SSI a Triumph in Science and
By Shawne Neeper
The 2004 SLAC Summer Institute (SSI)
bubbled with the vitality of a new, topic-a-day format that brought
textbook learning directly alongside cutting-edge research. Themed on
Nature’s Greatest Puzzles, SSI opened on August 2 with the first puzzle:
dark matter. In each of the nine weekdays that followed, SSI’s 332
participants explored another Great Puzzle from the ground up.
Shown (left to right): SSI
Coordinator Ellie Lwin (COM) enjoys Hawaiian night with costume
contest runner-up Louise Riofrio (San Francisco State), winner
Philip Amanik (UC San Diego) and SSI Program Director Charles
Prescott (EA). (Photo by JoAnne Hewett)
Each day began with three, one-hour talks
covering background and current understanding in one of the 10 puzzles.
After lunch, students returned to Panofsky Auditorium to hear
researchers from around the world report their latest advances on the
puzzle of the day.
SSI Program Directors JoAnne Hewett (THP),
Tuneyoshi Kamae (GLAST), John Jaros (EA) and Charles Prescott (EA) had
been working since September 2003 to plan this year’s program. “Student
reactions have been very positive,” Hewett said. “They liked hearing in
the afternoon how questions from the morning talks are being answered by
The topical organization—in contrast to
the traditional SSI division between lectures for seven days and
conference presentations for the final two and a half days—was a boon
for scientists interested in attending SSI a la carte. “Students can
stay for two weeks and get the entire scope,” said Kamae. “Those who are
interested in a smaller set [of topics] can come and listen to those
“This was a brilliant idea,” said David
Leith (EB), who helped launch the SSI with Sid Drell (DO) in 1973 and
served as a Program Director through 1997. “I think that the magic was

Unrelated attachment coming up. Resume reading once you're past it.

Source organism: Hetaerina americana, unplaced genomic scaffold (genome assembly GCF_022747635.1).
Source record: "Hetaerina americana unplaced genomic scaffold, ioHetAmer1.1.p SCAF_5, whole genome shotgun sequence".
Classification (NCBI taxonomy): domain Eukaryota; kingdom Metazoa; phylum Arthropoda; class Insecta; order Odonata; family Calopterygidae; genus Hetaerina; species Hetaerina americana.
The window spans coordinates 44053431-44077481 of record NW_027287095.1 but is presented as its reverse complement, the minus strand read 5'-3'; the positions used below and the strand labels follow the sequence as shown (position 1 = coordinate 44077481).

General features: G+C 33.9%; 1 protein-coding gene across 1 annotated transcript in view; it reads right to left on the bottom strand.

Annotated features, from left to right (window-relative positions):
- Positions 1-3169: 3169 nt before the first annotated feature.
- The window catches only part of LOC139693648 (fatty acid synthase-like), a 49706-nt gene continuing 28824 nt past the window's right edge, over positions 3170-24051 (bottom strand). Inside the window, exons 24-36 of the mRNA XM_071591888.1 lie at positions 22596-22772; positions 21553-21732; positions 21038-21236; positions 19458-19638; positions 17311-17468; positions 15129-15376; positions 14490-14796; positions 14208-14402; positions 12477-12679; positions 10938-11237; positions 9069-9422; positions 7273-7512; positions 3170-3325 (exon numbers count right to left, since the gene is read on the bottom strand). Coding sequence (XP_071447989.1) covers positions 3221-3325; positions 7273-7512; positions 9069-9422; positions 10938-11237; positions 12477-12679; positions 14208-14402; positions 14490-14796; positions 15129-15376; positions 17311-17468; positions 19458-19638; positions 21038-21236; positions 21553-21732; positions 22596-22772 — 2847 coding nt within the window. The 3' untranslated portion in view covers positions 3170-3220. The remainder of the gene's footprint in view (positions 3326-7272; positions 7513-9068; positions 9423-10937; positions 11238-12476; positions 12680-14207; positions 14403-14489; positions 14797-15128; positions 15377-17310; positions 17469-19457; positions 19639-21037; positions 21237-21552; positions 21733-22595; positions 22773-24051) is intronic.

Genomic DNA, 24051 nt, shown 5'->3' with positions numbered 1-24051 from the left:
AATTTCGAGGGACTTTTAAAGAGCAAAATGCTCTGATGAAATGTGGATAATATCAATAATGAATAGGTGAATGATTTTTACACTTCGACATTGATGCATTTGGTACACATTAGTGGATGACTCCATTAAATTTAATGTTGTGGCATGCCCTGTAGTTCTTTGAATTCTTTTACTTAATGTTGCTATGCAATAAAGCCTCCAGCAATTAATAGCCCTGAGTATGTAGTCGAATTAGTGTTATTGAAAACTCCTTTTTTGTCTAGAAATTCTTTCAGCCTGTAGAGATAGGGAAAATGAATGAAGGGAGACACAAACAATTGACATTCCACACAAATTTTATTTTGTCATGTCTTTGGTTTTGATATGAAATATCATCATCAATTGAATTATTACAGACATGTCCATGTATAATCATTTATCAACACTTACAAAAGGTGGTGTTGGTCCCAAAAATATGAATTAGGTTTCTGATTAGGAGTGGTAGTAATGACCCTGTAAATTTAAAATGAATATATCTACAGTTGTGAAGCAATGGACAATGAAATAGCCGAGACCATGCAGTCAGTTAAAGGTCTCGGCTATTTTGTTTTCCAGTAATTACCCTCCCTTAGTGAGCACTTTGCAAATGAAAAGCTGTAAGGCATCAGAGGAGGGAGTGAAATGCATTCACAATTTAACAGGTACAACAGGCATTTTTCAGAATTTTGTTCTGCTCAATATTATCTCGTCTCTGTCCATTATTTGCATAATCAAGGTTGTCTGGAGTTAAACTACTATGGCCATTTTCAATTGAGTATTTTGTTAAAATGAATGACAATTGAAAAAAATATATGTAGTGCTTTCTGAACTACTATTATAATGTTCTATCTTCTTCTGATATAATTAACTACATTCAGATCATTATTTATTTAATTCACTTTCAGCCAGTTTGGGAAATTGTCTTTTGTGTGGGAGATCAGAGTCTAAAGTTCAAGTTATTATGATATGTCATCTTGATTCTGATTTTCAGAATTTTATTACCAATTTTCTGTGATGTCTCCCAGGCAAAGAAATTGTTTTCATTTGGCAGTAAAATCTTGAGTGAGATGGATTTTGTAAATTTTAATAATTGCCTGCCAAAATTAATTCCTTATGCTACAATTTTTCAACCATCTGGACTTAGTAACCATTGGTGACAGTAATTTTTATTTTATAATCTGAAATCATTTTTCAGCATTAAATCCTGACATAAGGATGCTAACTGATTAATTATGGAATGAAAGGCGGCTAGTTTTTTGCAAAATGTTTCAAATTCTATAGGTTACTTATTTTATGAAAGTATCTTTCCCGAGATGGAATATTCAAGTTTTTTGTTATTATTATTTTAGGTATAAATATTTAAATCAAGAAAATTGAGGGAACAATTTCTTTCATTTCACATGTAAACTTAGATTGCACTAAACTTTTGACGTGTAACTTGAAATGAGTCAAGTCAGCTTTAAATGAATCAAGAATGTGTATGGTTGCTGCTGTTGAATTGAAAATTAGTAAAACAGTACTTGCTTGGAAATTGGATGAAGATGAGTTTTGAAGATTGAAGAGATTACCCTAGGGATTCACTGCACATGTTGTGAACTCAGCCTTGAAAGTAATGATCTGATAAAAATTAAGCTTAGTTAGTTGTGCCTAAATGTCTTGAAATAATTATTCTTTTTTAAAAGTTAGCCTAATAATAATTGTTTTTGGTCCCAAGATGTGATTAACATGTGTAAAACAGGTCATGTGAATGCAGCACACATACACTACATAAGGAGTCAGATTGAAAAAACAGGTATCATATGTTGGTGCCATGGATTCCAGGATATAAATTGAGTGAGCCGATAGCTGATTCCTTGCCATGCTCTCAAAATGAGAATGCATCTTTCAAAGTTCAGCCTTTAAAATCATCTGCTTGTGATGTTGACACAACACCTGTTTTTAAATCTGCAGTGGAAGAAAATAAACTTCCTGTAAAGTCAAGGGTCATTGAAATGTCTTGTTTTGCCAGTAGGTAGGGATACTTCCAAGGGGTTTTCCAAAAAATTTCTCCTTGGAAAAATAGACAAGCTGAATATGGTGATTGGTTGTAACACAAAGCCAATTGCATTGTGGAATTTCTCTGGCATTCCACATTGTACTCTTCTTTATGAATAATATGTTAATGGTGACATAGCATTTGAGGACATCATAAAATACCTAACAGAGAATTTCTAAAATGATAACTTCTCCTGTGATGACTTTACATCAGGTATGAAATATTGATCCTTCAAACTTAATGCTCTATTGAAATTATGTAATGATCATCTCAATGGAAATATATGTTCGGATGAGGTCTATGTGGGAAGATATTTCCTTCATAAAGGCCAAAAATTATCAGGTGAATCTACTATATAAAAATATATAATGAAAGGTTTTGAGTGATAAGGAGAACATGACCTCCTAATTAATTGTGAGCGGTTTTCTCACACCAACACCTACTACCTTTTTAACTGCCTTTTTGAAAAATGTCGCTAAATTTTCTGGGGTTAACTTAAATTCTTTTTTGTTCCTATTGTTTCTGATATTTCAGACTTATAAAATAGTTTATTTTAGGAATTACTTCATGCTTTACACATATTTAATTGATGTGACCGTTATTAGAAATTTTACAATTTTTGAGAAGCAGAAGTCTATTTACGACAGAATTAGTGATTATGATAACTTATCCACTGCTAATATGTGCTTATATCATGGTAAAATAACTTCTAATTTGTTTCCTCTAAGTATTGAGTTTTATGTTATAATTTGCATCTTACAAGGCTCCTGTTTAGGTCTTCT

in a format change that brought a mix of scientific interests in the
attendees and allowed a very interesting coherence between the school
lectures and the experiments… All the people who worked on it should be
told how good it was.”
Behind the Scenes
“It was really gratifying to see that the
hard work we put into vitalizing SSI paid off,” said SLAC Conference
Coordinator Maura Chatwell (COM), who works year-round to arrange SSI
registration and logistics. Each summer, Chatwell, SSI Coordinator Ellie
Lwin (COM) and a cadre of summer student assistants go full steam to
provide smooth operations for two weeks of talks, tours (this year to
SLAC, Stanford and Lick Observatory), food and mingling.
SSI students enjoy the
California sunshine. (Photo by Harvey Lynch)
This was summer student John McLaughlin’s
(COM) forth year helping Chatwell with SSI nuts and bolts, in particular
getting lecture notes from speakers to students and posting
information—including videos of the talks—on the Web (http://www-conf.slac.stanford.edu/ssi/2004/Default.htm).
“It was a challenge to be able to deal with more speakers,” Chatwell
said. “We usually have about 35 per year. This year we had 54.”
SSI 2004 required some 16-hour days, from
morning set up at the Auditorium to late-evening take down after social
hours, and the hard work paid off.
All Work and Lots of Play
When asked on the SSI feedback form what
they liked best about this year’s experience, responders most often
mentioned the interweaving of theory and research, and social gatherings
that fostered discussion.
“We kept them busy every night,” said
Hewett. Selected attendees presented their own thesis work during two
evening poster sessions. Other nights, attendees converged outside
Panofsky Auditorium for snacks and drinks, joined the annual SLAC versus
SSI soccer game (which was won by SSI 4 to 3) and gathered at one of
three themed dinners.
“By far the most popular was Hawaiian
Night,” Hewett said, “when we gave out prizes for the best costumes.” A
first prize basket of goodies went to UC San Diego graduate student
Philip Amanik for his grass skirt and coconut bikini top.
Attendees indicated that conversation at
the gatherings helped them to assimilate the day’s exploration of a
great puzzle. As one SSI student wrote, “It was good to have some
theoretical and some experimental talks… and the microbrew beer was a
QUOTES FROM SSI:
All our friends who came from Japan and
Europe were very, very pleased with this format.
We felt that we injected good excitement
and enthusiasm into social hours and dinners, which resulted in the
physicists really interacting with each other and having fun.
Many participants expressed appreciation
for the new format. Going into the SSI, we didn’t know how well that
would go over, but I think we will have to keep that change in future
years. It was a big success.
Nima [Arkani-Hamad (Harvard University)]
ended the SSI with his usual flourish. He challenged the audience to
solve one of nature’s greatest puzzles by turning our standard
assumptions upside down and backwards, so they fit just so. Bravo!